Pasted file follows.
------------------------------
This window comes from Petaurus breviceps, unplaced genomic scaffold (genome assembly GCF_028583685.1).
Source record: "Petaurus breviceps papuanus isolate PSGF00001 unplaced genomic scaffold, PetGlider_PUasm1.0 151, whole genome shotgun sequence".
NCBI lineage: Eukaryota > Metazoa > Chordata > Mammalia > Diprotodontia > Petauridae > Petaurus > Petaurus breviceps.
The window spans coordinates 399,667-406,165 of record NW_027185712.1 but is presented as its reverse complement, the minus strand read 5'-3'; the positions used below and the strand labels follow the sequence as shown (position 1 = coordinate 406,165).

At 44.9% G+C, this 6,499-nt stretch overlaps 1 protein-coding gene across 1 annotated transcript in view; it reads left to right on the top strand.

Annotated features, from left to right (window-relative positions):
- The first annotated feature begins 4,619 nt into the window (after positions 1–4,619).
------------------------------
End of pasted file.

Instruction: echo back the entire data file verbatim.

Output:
This window comes from Petaurus breviceps, unplaced genomic scaffold (genome assembly GCF_028583685.1).
Source record: "Petaurus breviceps papuanus isolate PSGF00001 unplaced genomic scaffold, PetGlider_PUasm1.0 151, whole genome shotgun sequence".
NCBI lineage: Eukaryota > Metazoa > Chordata > Mammalia > Diprotodontia > Petauridae > Petaurus > Petaurus breviceps.
The window spans coordinates 399,667-406,165 of record NW_027185712.1 but is presented as its reverse complement, the minus strand read 5'-3'; the positions used below and the strand labels follow the sequence as shown (position 1 = coordinate 406,165).

At 44.9% G+C, this 6,499-nt stretch overlaps 1 protein-coding gene across 1 annotated transcript in view; it reads left to right on the top strand.

Annotated features, from left to right (window-relative positions):
- The first annotated feature begins 4,619 nt into the window (after positions 1–4,619).